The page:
On August 1, 2023, United States Citizenship and Immigration Services (“USCIS”) released a new Form I-9 that employers must use to verify the identity and employment authorization of their employees. The new form recognizes the recent expansion of remote and hybrid work and must be used starting November 1, 2023.
The new Form I-9 is more concise and provides additional verification options accommodating the recent shifts to remote and hybrid work schedules. Most prominently, it adds a checkbox to indicate whether an employee’s documentation was examined using “an alternative procedure” set forth by the Department of Homeland Security (“DHS”). The “alternative procedure” will provide employers that participate in E-Verify and are in good standing with the option to examine documents remotely via a live video interaction. The employee is required to transmit a copy of the relevant document and then present the same document to the employer’s verifier during the video call. Employers are required to retain copies of documents presented virtually, just as with documents examined in person.
Employers that implement the alternative method should apply rules consistently to avoid potential liability for discrimination. For example, while employers may choose to use an alternative method for an entire worksite or only for remote and/or hybrid employees, they may not base eligibility for the alternative method on a protected characteristic, such as citizenship, immigration status, or national origin.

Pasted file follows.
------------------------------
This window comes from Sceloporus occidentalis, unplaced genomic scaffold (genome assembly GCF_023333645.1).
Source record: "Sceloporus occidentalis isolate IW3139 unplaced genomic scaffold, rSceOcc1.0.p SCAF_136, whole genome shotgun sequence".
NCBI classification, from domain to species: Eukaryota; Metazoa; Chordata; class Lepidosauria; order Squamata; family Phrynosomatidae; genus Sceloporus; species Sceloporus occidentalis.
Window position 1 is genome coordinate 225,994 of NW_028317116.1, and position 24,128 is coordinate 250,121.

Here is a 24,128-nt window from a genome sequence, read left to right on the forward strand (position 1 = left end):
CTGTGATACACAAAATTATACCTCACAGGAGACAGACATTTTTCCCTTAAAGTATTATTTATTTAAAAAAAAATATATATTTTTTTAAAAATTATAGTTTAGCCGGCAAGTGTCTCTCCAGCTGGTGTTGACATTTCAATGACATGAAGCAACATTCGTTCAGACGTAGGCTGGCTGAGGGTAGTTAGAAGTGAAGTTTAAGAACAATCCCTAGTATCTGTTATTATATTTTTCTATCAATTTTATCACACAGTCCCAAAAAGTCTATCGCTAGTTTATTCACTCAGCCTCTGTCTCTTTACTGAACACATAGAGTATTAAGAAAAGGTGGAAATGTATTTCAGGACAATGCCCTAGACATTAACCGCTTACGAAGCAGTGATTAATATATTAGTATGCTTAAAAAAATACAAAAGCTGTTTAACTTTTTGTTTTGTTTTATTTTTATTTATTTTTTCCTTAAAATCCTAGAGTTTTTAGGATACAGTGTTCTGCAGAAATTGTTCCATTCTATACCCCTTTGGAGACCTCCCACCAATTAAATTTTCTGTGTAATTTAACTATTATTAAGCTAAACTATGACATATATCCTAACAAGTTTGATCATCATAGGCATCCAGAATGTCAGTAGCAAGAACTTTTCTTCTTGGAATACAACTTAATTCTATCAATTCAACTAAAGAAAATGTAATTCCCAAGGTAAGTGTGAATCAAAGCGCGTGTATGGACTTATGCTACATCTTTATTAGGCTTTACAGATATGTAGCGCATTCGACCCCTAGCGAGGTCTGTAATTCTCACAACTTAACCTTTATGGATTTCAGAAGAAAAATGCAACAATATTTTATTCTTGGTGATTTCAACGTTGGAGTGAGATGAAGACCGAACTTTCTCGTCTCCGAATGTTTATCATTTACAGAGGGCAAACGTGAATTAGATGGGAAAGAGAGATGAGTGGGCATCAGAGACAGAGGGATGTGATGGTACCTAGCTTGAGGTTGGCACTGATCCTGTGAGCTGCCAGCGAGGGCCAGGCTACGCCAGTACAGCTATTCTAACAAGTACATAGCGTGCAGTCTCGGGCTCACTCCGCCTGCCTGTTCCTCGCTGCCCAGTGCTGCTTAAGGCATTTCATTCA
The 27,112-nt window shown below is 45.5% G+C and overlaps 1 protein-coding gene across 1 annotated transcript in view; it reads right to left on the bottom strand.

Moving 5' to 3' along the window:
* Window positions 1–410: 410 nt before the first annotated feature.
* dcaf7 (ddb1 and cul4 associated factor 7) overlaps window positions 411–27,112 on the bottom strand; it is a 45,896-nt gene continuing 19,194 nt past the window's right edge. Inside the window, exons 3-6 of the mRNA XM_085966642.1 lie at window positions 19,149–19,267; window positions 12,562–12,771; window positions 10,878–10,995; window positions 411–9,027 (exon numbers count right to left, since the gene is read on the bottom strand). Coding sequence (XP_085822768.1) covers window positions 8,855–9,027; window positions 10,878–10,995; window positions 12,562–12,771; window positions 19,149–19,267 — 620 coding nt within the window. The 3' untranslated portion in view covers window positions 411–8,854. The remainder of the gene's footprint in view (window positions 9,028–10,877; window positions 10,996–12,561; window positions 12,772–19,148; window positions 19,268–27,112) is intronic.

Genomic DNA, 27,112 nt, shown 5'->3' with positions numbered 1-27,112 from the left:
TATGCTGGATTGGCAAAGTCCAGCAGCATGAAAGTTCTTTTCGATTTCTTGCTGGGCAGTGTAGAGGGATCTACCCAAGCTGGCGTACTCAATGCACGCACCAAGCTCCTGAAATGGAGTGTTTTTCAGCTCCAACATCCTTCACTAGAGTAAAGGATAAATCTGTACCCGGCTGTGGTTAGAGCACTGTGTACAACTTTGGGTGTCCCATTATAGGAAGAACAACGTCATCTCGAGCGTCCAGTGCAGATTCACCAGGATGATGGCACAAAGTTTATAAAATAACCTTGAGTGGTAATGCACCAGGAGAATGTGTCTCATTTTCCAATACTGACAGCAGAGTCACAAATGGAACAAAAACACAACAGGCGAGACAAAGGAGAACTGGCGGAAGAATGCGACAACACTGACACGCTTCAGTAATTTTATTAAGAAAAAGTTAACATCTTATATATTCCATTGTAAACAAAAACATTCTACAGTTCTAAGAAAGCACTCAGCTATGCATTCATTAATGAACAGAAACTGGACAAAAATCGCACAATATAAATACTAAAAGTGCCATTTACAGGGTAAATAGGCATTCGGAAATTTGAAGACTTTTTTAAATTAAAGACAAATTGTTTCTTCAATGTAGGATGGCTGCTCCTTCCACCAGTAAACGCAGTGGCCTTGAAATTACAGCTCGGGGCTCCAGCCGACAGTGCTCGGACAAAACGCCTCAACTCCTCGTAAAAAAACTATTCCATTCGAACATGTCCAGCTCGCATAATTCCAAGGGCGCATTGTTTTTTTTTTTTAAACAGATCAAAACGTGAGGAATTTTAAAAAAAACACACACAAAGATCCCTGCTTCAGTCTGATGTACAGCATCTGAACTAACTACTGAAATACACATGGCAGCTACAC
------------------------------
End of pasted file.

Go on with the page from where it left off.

The alternative method is currently only available to certain employers (i.e., those that participate in E-Verify and are in good standing). However, it is expected that the DHS will eventually expand eligibility to all employers.
The new form is available on the USCIS website. Employers may continue to use the old Form I-9 (Rev. 10/21/2019) until October 31, 2023, but will be subject to penalties for using the prior form after that time.
How do Employers Complete the New Form I-9?
The Form I-9 has been shortened and simplified. It now contains two sections and two supplements:
As always, employers are required to maintain Forms I-9 for the duration of employment must continue to maintain the forms for either three years following the date of hire or one year after separation, whichever is later. Further, Forms I-9 must be made available for inspection upon request by the DHS, Department of Justice, or the Department of Labor.
What’s Different in the New Form I-9?
The New Form I-9 contains the following changes:
What Does the New Form I-9 Mean for Employers?
The new Form I-9 reflects the federal government’s understanding that changes must be made to streamline the employment verification process and adapt to remote and hybrid work. This development provides added flexibility and additional options, which employers can utilize to accommodate needs in their unique work environments. As always, employers should carefully implement any new processes, including the DHS’s new alternative remote employment verification process.
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